One proposal would use the last four to six months of a worker's wages, when they typically earn the most money, to calculate unemployment checks. Right now, the state looks back even further, making many seasonal workers ineligible.
The other proposal would allow Californians to earn $200 per week in part-time pay before deducting that income from their benefits -- it's currently the first $25.
"Both of these provide real economic stimulus, helping unemployed Californians pay their rents and mortgages, feed their families, pay their bills and keep contributing to local economies," said Assembly Speaker Karen Bass (D-Los Angeles).
If California started recalculating unemployment benefits based on recent wages, more people could be eligible or possibly get bigger checks.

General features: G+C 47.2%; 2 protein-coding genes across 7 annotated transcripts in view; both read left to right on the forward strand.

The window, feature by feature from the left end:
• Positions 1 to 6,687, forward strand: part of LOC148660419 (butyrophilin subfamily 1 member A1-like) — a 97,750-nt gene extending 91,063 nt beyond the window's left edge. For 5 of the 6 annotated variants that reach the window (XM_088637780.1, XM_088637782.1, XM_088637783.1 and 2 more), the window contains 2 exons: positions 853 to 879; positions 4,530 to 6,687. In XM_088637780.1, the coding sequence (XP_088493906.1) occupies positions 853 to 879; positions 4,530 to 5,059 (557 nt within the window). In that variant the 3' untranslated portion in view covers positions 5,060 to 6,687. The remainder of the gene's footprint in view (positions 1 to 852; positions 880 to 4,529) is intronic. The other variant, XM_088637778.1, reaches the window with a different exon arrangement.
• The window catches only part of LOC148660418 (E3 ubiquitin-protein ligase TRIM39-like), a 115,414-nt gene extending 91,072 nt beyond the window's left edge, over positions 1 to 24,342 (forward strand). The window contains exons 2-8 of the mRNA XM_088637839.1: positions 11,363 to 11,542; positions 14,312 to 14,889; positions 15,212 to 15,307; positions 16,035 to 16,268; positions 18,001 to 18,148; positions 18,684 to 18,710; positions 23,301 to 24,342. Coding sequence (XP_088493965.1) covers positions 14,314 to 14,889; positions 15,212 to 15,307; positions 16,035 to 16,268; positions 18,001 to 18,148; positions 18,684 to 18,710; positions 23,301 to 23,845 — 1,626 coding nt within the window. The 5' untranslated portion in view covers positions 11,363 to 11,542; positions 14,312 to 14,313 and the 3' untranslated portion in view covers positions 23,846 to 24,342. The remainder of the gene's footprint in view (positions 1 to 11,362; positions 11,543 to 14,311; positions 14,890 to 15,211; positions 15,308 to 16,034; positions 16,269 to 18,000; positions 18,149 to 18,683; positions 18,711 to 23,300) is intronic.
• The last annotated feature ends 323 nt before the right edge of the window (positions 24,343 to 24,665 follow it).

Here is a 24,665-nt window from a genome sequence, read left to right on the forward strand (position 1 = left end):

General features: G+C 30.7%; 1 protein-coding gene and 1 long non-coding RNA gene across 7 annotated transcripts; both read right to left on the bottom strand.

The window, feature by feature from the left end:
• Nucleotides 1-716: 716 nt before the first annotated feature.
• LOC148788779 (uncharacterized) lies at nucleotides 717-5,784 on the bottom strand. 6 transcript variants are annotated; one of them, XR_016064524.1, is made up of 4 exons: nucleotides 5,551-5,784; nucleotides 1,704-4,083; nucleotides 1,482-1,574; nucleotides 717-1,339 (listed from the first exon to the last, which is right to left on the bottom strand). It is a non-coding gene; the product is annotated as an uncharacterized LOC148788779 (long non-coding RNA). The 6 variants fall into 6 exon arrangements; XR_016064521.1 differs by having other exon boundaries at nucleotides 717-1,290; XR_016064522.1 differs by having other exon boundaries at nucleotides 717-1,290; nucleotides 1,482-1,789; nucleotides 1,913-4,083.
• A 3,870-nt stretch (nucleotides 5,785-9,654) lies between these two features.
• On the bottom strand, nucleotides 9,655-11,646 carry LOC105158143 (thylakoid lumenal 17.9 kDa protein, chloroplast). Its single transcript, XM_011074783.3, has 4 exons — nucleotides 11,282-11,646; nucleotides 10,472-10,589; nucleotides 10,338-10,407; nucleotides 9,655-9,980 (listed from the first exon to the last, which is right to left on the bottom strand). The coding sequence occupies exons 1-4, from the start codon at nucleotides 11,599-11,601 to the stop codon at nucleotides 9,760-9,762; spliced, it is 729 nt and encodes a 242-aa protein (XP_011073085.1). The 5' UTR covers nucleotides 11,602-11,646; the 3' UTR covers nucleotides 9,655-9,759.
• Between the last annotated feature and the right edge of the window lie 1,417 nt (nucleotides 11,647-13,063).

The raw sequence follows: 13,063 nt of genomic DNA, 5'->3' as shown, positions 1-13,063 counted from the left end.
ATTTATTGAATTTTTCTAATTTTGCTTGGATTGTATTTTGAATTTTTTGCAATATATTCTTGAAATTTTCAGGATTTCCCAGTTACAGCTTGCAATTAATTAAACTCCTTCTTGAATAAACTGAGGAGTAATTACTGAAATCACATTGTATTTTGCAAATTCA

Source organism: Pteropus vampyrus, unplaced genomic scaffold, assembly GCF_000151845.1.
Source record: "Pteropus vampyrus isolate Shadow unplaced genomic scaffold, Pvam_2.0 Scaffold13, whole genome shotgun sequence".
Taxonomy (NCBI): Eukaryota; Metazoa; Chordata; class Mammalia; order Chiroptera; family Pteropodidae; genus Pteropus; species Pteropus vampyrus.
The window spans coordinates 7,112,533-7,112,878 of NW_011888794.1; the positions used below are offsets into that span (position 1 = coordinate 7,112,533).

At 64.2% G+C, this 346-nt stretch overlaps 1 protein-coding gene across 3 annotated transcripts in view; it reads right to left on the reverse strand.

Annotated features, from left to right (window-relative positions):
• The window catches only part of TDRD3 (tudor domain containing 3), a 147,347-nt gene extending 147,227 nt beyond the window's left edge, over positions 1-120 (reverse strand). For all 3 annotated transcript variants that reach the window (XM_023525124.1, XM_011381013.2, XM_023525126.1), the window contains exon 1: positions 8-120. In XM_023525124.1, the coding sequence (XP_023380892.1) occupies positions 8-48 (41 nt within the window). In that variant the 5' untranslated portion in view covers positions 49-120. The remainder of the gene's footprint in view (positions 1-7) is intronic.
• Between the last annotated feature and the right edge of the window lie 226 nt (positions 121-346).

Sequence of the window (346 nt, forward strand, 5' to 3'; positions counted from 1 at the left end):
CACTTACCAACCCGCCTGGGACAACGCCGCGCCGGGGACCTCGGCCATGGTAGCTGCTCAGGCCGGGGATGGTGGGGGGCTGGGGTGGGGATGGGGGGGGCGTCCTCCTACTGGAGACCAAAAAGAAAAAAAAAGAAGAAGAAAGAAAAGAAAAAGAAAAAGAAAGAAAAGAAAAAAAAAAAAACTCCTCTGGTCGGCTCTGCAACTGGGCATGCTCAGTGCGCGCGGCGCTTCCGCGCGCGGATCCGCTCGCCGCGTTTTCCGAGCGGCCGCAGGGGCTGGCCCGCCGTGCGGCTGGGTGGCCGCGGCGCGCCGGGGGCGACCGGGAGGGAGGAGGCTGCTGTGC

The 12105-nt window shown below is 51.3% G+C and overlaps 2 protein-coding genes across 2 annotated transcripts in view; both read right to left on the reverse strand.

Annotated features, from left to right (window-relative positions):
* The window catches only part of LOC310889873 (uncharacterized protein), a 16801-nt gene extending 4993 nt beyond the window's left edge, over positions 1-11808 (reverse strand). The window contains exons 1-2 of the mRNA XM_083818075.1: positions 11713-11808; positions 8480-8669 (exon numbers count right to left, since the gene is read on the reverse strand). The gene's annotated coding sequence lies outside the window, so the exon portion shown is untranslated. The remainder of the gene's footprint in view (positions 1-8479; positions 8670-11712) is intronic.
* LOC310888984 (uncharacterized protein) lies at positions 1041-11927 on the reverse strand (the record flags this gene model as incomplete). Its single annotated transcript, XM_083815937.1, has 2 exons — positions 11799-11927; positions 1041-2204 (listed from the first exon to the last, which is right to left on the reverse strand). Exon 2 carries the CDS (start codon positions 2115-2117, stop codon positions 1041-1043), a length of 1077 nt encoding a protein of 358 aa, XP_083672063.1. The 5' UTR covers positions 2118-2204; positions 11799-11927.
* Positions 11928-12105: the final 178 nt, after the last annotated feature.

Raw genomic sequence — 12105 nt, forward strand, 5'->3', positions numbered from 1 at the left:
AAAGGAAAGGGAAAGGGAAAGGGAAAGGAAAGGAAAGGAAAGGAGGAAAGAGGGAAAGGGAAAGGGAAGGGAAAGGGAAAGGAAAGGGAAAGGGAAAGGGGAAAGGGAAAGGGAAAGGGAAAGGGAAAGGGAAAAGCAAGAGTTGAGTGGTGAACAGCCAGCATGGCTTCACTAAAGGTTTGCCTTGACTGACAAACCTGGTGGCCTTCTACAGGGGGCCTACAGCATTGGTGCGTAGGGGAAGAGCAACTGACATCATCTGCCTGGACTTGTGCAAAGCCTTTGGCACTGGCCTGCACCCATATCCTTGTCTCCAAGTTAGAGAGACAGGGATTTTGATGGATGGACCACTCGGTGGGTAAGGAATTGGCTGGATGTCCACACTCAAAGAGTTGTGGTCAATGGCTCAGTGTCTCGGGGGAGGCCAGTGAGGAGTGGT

It will also help the state qualify for $900 million in one-time federal help.
Part of the money could be used to modernize the state's 30-year-old unemployment system, including the benefits helpline. It can't handle the record 2 million calls per day that come in now.
"It's a mess," said job-seeker Theresa Ocampo. "It's frustrating. I've been trying to get through for the last two weeks."
That $900 million could also help boost the state's unemployment fund, which will run out of money before the end of the month.
"The most important thing for claimants to know is their benefits will continue to be paid," said Loree Levy, California Employment Development Department. "It's just a matter of where's the money going to come from."
California has already asked Washington for a $2-billion loan to beef up its unemployment fund, but the $900 million is preferred because it doesn't have to be paid back.
Democrats hope to fast track their bills and send them to the governor's desk by the end of the month.
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